(ANTIMEDIA) One remarkable undergraduate student has made history at Harvard University after submitting a rap album as his senior thesis in the English department. Twenty-year-old Obasi Shaw will be graduating from the Ivy League school with honors after his creative work was awarded a grade of summa cum laude minus, the second highest in the department.
Shaw was featured in a profile by the Harvard Gazette as one of “Harvard’s stellar graduates” for his accomplishments at the university, where he was managing editor of the Harvard Ichthus, a Christian journal produced by undergrads. He was also a member of the Christian group Harvard Faith and Action.
The idea to submit a rap thesis actually came from Shaw’s mother, who made the suggestion when she saw her son struggling for an idea as the deadline to submit a proposal for his thesis was rapidly approaching. Shaw began rapping at a bible camp in Tennessee but didn’t take it very seriously until his mother made him aware of his own potential.
Listen to the entire album below:
Shaw grew up listening to Christian rap music in Alabama, where he was home-schooled by his parents, both of whom are also Harvard graduates. He credits his Christian upbringing with giving him his moral compass and says he always preferred “songs of faith and salvation with positive messages and clean lyrics.” Although he studied mainstream rap for his thesis, Shaw disliked the violence and misogyny often presented through explicit lyrics. Two mainstream rappers stood out to Shaw, however, who says he admires Kendrick Lamar and Chance the Rapper for their eloquence and the way they confront “questions of race, religion, and black identity.”
“Some people don’t consider rap a high art form,” Shaw told the Gazette. “But poetry and rap are very similar. Rhyming poems were very common in old English poetry.”
So Shaw combined his affinity for writing with his background in Old English Literature to create a 10-track rap album. Using beats collected online and from friends, he recorded the album over the course of a year at Quad Sound Studios. The finished product was an evocative journey through the “history of African-Americans’ quest for equality… from slavery to police brutality, from segregation to the Black Lives Matter movement, from mass incarceration to Barack Obama.”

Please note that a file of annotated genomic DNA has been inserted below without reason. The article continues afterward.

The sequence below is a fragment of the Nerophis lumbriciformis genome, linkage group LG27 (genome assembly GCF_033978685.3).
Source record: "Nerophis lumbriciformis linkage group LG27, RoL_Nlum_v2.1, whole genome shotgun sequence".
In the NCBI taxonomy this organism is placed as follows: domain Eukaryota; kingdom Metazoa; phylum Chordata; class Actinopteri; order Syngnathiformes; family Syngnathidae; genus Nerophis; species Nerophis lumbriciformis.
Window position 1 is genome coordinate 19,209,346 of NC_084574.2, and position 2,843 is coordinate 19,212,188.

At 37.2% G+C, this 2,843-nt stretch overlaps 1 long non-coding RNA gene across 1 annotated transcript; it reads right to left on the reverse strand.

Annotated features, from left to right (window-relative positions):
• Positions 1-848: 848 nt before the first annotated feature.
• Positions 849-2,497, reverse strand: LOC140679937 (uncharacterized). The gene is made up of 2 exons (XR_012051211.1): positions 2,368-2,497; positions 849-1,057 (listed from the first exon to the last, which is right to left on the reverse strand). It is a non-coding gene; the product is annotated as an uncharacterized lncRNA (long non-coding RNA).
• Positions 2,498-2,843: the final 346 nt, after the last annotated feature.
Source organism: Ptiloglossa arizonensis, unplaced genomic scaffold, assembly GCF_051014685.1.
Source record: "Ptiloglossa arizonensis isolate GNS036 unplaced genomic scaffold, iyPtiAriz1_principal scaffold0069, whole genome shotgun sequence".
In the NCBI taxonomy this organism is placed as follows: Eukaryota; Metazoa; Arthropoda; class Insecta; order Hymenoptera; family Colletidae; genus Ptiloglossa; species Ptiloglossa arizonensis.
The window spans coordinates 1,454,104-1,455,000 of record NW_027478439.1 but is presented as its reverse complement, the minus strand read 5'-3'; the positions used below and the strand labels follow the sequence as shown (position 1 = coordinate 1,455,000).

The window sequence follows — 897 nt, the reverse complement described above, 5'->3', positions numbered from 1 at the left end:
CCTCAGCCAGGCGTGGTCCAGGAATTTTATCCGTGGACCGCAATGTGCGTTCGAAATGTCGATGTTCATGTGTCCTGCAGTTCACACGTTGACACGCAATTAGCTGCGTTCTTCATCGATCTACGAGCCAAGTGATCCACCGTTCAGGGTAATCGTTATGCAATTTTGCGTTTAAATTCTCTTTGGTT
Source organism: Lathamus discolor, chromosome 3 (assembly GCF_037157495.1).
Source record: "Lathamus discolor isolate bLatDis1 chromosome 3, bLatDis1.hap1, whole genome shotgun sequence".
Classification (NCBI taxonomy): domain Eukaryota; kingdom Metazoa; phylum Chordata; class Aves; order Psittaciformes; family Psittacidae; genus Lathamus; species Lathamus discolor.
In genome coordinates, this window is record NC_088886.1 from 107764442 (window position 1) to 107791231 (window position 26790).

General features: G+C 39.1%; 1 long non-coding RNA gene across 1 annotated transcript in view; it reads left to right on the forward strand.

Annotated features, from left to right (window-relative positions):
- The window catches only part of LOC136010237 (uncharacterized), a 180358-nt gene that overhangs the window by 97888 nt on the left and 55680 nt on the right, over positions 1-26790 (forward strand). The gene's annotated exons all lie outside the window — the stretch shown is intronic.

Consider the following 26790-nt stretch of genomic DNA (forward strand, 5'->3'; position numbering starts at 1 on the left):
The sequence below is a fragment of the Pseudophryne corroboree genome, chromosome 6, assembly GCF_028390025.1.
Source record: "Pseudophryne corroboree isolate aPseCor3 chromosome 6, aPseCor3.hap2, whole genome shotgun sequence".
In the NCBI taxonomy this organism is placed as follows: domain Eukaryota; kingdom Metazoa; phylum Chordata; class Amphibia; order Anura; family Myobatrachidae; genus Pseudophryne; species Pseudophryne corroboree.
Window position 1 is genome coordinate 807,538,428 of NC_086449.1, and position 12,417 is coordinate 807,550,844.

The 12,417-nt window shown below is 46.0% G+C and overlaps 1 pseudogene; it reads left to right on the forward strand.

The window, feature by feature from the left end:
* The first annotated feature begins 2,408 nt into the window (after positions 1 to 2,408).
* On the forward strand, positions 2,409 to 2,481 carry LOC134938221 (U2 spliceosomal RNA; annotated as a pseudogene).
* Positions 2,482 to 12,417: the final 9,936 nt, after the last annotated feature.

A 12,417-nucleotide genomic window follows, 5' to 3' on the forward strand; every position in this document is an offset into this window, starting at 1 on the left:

“Obasi’s album is very interesting because it uses Geoffrey Chaucer’s ‘Canterbury Tales’ as an intellectual overlay,” said Shaw’s thesis adviser and Briggs-Copeland lecturer in English, Josh Bell. He observed that Shaw “is telling stories in each song from different points of view, and it’s critical of American society and racial politics. But above all that, it’s a fun and interesting album.”
The album is titled “Liminal Minds,” both as a play on the phrase “criminal minds” and an allusion to the state of blackness in America today, said Shaw. “Black people in America are kind of caught between freedom and slavery,” he said. “They’re free, but the effects of slavery still exist in society and in people’s subconscious. Each song is an exploration of black liminality, that state between slavery and freedom.”
The album opens with a track titled “Declaration of Independence,” which combines gritty lyrics with an ominous beat to highlight the rampant police brutality faced by the black community. However, Shaw closes on a more positive note with “Open Your Eyes,” which puts a spotlight on “progress gained by African-Americans with resilience, courage, and hope in their struggle for rights.”
While rap will always be important to him, the Harvard grad has different plans for his future. Shaw plans to move to Seattle after graduation for a one-year internship in software engineering.
Since you’re here…
…We have a small favor to ask. Fewer and fewer people are seeing Anti-Media articles as social media sites crack down on us, and advertising revenues across the board are quickly declining. However, unlike many news organizations, we haven’t put up a paywall because we value open and accessible journalism over profit — but at this point, we’re barely even breaking even. Hopefully, you can see why we need to ask for your help. Anti-Media’s independent journalism and analysis takes substantial time, resources, and effort to produce, but we do it because we believe in our message and hope you do, too.
If everyone who reads our reporting and finds value in it helps fund it, our future can be much more secure. For as little as $1 and a minute of your time, you can support Anti-Media. Thank you. Click here to support us